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After five races and five wins, Michael was surely disappointed with his run at the Monaco GP. He would have hoped to finish in the points even if he couldn't win the race. But that was not to be: a freak accident behind the safety car put him out of the race at Monaco.
Interestingly, Montoya, who crashed into Michael, went on to finish fourth. It was an odd day for Michael.
The Monaco GP also witnessed Michael not qualifying in the front row of the grid; he did not even qualify in the second row.
Renault and BAR-Honda became better and better with each race of the season, with Jarno Trulli of the Renault team taking the pole and the win for the very first time in the 2004 season. The tyres were one of the reasons the Michelin cars did than the ones on Bridgestone. It would be interesting to see if that advantage continued at the European GP.
In any case, the drivers put Monaco behind them. The European GP at Nurburgring was another race. Would that kind of competition be repeating itself there? It would be pretty exciting if that happened.
Fans would be prudent not to underestimate the Ferraris based on just one race, especially when the lead driver was Michael Schumacher. The good part, though, was that for the first time in the season, there was uncertainty on how the race would pan out. It was a lot mor fun than knowing that it would be Michael taking the win all the way.
In the end, it would all boil down to that particular race day and how each team performed.
The 2004 European GP: Qualifying
Much like Monaco, Trulli once again took provisional pole, and it looked like the qualifying saga might repeat itself. However, Michael came in for his qualifying run and put all of that story to rest. He was so fast that he took nearly eight-tenths of a second off Trulli’s provisional pole time.
Take a look at Michael’s pole run:
With that run, Michael had set up the final pole time with none of the other drivers being able to catch up. The only one was Takuma Sato, who was one-tenth of a second faster than Trulli but still six-tenth of a second slower than Michael. No other car was able to come any closer to Michael’s pole time.
Kimi Raikkonen came close to catching up on Trulli’s time, but was slower by two-thousandths of a second and thus qualified P4. Jenson Button in the other BAR-Honda was P5, while Fernando Alonso in the Renault was P6; these were the top six cars of the qualifying session.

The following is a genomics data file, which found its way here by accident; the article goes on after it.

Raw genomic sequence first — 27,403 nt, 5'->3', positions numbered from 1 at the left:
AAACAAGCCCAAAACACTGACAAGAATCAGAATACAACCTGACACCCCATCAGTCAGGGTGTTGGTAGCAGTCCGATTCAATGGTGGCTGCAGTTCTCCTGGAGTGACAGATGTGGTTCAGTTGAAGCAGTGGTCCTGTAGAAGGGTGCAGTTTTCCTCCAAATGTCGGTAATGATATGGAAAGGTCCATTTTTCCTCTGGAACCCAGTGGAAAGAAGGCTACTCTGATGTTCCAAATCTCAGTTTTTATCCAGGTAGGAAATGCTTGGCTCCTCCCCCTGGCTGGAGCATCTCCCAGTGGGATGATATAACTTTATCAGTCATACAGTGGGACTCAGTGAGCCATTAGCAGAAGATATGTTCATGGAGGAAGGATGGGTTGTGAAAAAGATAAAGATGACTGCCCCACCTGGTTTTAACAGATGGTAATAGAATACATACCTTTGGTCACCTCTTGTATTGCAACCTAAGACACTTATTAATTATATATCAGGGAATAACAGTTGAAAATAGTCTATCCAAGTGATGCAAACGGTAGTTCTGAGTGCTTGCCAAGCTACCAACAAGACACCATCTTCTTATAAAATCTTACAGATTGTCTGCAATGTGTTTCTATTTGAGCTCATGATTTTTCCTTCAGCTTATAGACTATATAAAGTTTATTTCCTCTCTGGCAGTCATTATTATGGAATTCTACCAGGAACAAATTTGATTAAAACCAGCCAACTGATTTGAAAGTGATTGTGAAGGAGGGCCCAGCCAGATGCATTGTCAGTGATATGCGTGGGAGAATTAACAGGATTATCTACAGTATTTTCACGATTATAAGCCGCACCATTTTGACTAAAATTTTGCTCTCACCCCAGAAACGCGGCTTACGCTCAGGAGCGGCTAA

The 2004 European GP: Race Day
The start to the European GP would be exciting just from the presence of a Renault close to the front grid. It was Trulli’s Renault, with its uber-awesome launch control which could take away the fresh air from Michael’s car. Trulli had done that before, and there was no reason to doubt that he could do it again. Besides, there was also Sato on P2 who could challenge Michael.
At the turn of the lights, Trulli did get a strong start and went past Sato and almost had Michael, but at the first turn, he fell back behind Sato, and therefore, the race order for the first three returned to their grid order. The odd start was the Williams cars, which crashed into each other and led to Ralf Schumacher retiring.
The McLarens seemed faster, especially with Coulthard starting from the last position and rising to ninth in just one lap. However, both the McLarens once again faced reliability issues as both their cars ended up with blown engines.
Sato was driving strong until his collision with Barrichello and subsequent pitstop to change his front wing. His stint thereafter did not last for long as the Honda ended up with a blown engine, promoting teammate Jenson Button to third place. The Ferraris had another good finish, with Michael Schumacher taking the chequered flag and Barrichello ending in second place.
Back to the Pits
Michael won yet another race and made it five out of five. By the Spanish GP, Michael looked invincible. Though there were good competitors, no one seemed to be able to stop Michael from taking the chequered flag. Michael’s domination continued and so did Ferrari’s.
The Next Win...
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